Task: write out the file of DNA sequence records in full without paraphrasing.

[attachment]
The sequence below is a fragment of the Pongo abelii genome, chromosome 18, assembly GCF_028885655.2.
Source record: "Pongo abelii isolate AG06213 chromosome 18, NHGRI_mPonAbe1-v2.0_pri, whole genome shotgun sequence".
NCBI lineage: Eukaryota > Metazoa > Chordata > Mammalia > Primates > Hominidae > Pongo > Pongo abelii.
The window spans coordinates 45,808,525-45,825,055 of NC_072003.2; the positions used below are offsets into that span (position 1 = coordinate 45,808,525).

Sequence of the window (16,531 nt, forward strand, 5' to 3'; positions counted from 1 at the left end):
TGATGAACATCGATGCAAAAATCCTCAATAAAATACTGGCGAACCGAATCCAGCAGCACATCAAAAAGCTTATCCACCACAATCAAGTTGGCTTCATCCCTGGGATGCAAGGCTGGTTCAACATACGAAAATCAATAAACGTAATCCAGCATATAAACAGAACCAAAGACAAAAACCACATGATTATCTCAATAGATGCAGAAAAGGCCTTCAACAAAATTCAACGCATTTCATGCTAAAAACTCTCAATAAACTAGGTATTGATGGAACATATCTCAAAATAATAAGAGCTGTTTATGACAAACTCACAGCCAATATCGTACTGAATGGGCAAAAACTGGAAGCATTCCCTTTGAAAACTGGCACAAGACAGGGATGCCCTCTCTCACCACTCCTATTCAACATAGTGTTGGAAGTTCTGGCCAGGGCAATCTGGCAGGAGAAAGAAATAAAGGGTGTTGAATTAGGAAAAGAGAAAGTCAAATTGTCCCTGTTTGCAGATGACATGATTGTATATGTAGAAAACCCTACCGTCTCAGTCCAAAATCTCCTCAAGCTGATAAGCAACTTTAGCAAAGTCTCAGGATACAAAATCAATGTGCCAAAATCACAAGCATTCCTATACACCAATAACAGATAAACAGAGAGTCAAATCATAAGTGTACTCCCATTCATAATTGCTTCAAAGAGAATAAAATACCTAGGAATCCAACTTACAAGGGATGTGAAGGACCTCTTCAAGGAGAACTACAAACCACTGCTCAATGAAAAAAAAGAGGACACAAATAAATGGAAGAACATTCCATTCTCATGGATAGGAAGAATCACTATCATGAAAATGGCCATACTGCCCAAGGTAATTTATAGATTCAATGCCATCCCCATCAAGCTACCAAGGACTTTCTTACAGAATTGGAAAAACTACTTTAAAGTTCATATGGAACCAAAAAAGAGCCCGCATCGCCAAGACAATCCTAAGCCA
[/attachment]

The sequence below is a fragment of the Pongo abelii genome, chromosome 18, assembly GCF_028885655.2.
Source record: "Pongo abelii isolate AG06213 chromosome 18, NHGRI_mPonAbe1-v2.0_pri, whole genome shotgun sequence".
NCBI lineage: Eukaryota > Metazoa > Chordata > Mammalia > Primates > Hominidae > Pongo > Pongo abelii.
The window spans coordinates 45,808,525-45,825,055 of NC_072003.2; the positions used below are offsets into that span (position 1 = coordinate 45,808,525).

Sequence of the window (16,531 nt, forward strand, 5' to 3'; positions counted from 1 at the left end):
TGATGAACATCGATGCAAAAATCCTCAATAAAATACTGGCGAACCGAATCCAGCAGCACATCAAAAAGCTTATCCACCACAATCAAGTTGGCTTCATCCCTGGGATGCAAGGCTGGTTCAACATACGAAAATCAATAAACGTAATCCAGCATATAAACAGAACCAAAGACAAAAACCACATGATTATCTCAATAGATGCAGAAAAGGCCTTCAACAAAATTCAACGCATTTCATGCTAAAAACTCTCAATAAACTAGGTATTGATGGAACATATCTCAAAATAATAAGAGCTGTTTATGACAAACTCACAGCCAATATCGTACTGAATGGGCAAAAACTGGAAGCATTCCCTTTGAAAACTGGCACAAGACAGGGATGCCCTCTCTCACCACTCCTATTCAACATAGTGTTGGAAGTTCTGGCCAGGGCAATCTGGCAGGAGAAAGAAATAAAGGGTGTTGAATTAGGAAAAGAGAAAGTCAAATTGTCCCTGTTTGCAGATGACATGATTGTATATGTAGAAAACCCTACCGTCTCAGTCCAAAATCTCCTCAAGCTGATAAGCAACTTTAGCAAAGTCTCAGGATACAAAATCAATGTGCCAAAATCACAAGCATTCCTATACACCAATAACAGATAAACAGAGAGTCAAATCATAAGTGTACTCCCATTCATAATTGCTTCAAAGAGAATAAAATACCTAGGAATCCAACTTACAAGGGATGTGAAGGACCTCTTCAAGGAGAACTACAAACCACTGCTCAATGAAAAAAAAGAGGACACAAATAAATGGAAGAACATTCCATTCTCATGGATAGGAAGAATCACTATCATGAAAATGGCCATACTGCCCAAGGTAATTTATAGATTCAATGCCATCCCCATCAAGCTACCAAGGACTTTCTTACAGAATTGGAAAAACTACTTTAAAGTTCATATGGAACCAAAAAAGAGCCCGCATCGCCAAGACAATCCTAAGCCA